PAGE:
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. 2015 May;7(5):145-154.
doi: 10.4172/1948-5956.1000340.

Differential Expression of MicroRNAs in Papillary Thyroid Carcinoma and Their Role in Racial Disparity

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Free PMC article

Differential Expression of MicroRNAs in Papillary Thyroid Carcinoma and Their Role in Racial Disparity

Raagini Suresh et al. J Cancer Sci Ther. .
Free PMC article

Abstract

Objective: MicroRNAs (miRNAs) are known to play important roles in the diagnosis and prognosis of papillary thyroid cancer (PTC), and they are useful in developing targeted therapies. However, there have been no studies on the existence of racial differences in miRNAs expression that could explain differential overall survival of PTC patients. Expression analysis of miRNAs in major racial groups would be important for optimizing personalized treatment strategies. In the current study, we assessed the differential expression of 8 miRNAs between normal and tumor tissues, and also assessed racial differences between African American (AA) and Caucasian American (CA).

Methods: First, the miRNA expression profiling was performed using formalin-fixed paraffin embedded (FFPE) tissue sections of tumor containing over 70% tumor cells. Normal and tumor sections of thyroid tissues were studied from AA and CA patients. The miRNA microarray profiling was done using miRBase version 18 (LC Sciences, Houston, TX, USA). Quantitative real-time PCR (qRT-PCR) was used to validate expression of 8 selected miRNAs.

Results: Ingenuity pathway analysis showed involvement of target genes, such as Ras and NF-κB. Deregulated miRNAs such as miR-221 and miR-31 were found to be statistically significant between the two races. Using qRT-PCR, we found that miR-21, miR-146b, miR-221, miR-222, miR-31, and miR-3613 were up-regulated while miR-138 and miR-98 were down-regulated in tumors compared to normal tissues.

Conclusion: Though sample size was small, we found several deregulated miRNAs having racial differences. The differential expression of miRNAs suggest that these miRNAs and their target genes could be useful to gain further mechanistic insight of PTC and their clinical implications, including miRNA replacement therapy or their knockdown strategies.

Keywords: FFPE; Papillary thyroid cancer; Racial disparity; Targeted therapies; miRNAs; qRT-PCR.

Conflict of interest statement

Conflict of Interest

All the authors declare no competing conflict of interest.

Figures

Figure 1
Figure 1
A hierarchical clustering and heat maps of the miRNA profiling of Caucasian American (normal vs tumor samples), up-regulated in tumor samples (A) and down-regulated in tumor samples (B).
Figure 2
Figure 2
Ingenuity pathway analysis showing up (green) and down-regulation (red) of miRNAs involved in papillary thyroid cancer (PTC) tumor samples when compared to normal samples. Target genes are also represented, such as RAS, NF-κB, VEGF, and P38 MAPK pathways.
Figure 3
Figure 3
Comparative expression analysis of miR-21 and miR-146b in 18 paired samples of FFPE cell blocks of tumor and normal tissue from papillary thyroid carcinoma (PTC) patients’ individually using qRT-PCR. Combined data for both races (A and C) and race-specific data (B and D) is presented. There was a significant up-regulation of miRNA-21 in African American (AA) patients when compared to Caucasian American (CA) patients (3B). Overall, while miR-146b appears to be up-regulated, a larger percentage of CA samples than AA samples followed this trend (3D). The miRNAs expression was normalized using RNU48 miRNA. P values represent comparison between normal and tumor (3A, 3C), and CA tumor vs AA tumor (3B, 3D) using F test.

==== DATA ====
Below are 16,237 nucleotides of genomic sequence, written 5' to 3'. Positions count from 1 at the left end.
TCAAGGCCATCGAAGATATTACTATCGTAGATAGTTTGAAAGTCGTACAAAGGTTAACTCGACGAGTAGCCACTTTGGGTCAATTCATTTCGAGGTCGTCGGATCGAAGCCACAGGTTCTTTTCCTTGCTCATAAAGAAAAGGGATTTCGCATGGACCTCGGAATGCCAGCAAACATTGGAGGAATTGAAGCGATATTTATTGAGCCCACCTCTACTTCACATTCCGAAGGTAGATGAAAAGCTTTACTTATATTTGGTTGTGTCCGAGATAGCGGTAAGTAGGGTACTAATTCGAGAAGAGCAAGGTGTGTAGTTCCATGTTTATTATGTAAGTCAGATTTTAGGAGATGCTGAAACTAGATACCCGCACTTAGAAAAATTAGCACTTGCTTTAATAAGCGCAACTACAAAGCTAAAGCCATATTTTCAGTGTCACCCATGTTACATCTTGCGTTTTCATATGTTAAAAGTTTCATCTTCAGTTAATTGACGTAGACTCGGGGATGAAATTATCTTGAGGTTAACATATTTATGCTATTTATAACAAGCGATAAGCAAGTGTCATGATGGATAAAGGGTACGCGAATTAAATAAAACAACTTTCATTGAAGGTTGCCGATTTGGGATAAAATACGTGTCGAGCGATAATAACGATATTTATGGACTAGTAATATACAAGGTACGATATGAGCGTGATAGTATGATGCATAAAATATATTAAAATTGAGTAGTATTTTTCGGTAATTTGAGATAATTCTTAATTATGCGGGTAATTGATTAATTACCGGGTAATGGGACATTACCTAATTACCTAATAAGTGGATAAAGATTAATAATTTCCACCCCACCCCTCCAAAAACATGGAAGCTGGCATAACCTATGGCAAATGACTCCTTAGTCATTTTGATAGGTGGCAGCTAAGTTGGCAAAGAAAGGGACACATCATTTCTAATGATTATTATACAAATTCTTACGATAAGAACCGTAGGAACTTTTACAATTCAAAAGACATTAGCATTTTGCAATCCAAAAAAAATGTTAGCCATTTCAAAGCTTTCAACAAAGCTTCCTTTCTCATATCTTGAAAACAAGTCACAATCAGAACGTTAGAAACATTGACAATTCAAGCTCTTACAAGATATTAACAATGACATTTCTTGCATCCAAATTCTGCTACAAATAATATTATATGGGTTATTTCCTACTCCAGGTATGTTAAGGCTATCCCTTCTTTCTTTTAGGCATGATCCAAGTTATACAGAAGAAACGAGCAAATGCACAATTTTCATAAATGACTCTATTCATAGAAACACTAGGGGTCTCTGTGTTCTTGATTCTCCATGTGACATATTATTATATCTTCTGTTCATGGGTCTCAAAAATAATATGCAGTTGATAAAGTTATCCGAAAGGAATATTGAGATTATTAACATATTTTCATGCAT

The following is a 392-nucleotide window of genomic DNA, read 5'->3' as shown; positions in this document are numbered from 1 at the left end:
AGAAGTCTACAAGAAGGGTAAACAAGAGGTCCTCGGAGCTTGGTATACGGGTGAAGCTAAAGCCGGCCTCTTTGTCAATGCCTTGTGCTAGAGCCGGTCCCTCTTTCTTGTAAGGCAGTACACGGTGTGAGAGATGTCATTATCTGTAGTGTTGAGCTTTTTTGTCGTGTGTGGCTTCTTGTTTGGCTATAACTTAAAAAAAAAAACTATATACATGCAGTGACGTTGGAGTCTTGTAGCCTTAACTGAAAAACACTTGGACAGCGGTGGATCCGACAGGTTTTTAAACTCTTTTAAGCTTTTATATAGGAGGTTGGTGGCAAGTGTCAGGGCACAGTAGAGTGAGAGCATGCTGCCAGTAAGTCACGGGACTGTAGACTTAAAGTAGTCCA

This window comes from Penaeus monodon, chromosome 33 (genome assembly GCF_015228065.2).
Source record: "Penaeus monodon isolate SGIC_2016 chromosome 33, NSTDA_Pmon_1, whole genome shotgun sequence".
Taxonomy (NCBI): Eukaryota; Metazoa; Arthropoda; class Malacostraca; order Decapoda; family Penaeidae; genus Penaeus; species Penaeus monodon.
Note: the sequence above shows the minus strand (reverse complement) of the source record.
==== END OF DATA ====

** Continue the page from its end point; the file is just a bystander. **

Figure 4
Figure 4
Comparative expression analysis of miR-221 and miR-222 in 18 paired samples of FFPE cell blocks of tumor and normal tissue from PTC patients’ individually using qRT-PCR. Combined data for both races (A and C) and race-specific data (B and D) is presented. For miR-221, there appears to be greater up-regulation in CA tumors than in AA tumors (4B). No such race-specific difference was observed for miR-222. The miRNAs expression was normalized using RNU48 miRNA. P values represent comparison between normal and tumor (4A, 4C), and CA tumor vs AA tumor (4B, 4D) using F test.
Figure 5
Figure 5
Comparative expression analysis of miR-31 and miR-3613 in 22 paired samples of FFPE cell blocks of tumor and normal tissue in PTC patients’ individually using qRT-PCR. Combined data for both races (A and C) and race-specific data (B and D) is presented. In combined data for miR-31, there appears to be no trend regarding differential miRNA expression (5A). When individual races were examined, miR-31 was mostly up-regulated in CA patients and primarily down-regulated in AA patients (5B). No such race-specific difference was observed in miR-3613. The miRNAs expression was normalized using RNU48 miRNA. P values represent comparison between normal and tumor (5A, 5C), and CA tumor vs AA tumor (5B, 5C) using F test.
Figure 6
Figure 6
Comparative expression analysis of miR-138 in 18 paired samples and miR-98 in 22 paired samples of FFPE cell blocks of tumor and normal tissue from PTC patients’ individually using qRT-PCR. Combined data for both races (A and C) and race-specific data (B and D) is presented. No clear trend was present for miR-98 expression in CA. However, in AA, 80% of tumors had down-regulated miR-138 (Figure 6B). The miRNAs expression was normalized using RNU48 miRNA. P values represent comparison between normal and tumor (6A, 6C), and CA tumor vs AA tumor (6B, 6D) using F test.

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